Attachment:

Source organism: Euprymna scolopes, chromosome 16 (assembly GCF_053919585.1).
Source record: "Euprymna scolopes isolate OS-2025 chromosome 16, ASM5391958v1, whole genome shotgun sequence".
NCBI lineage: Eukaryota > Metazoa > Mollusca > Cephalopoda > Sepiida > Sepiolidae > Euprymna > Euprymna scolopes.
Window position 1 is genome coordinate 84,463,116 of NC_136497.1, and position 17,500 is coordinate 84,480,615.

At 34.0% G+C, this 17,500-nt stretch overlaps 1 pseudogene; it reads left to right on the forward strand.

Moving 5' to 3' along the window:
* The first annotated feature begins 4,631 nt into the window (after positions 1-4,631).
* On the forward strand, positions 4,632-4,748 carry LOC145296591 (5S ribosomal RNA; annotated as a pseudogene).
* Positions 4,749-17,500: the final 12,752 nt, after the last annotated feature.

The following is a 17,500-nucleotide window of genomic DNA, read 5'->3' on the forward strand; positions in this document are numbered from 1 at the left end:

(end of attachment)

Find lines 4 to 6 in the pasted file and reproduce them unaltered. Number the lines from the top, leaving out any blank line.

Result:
Window position 1 is genome coordinate 84,463,116 of NC_136497.1, and position 17,500 is coordinate 84,480,615.

At 34.0% G+C, this 17,500-nt stretch overlaps 1 pseudogene; it reads left to right on the forward strand.

Moving 5' to 3' along the window: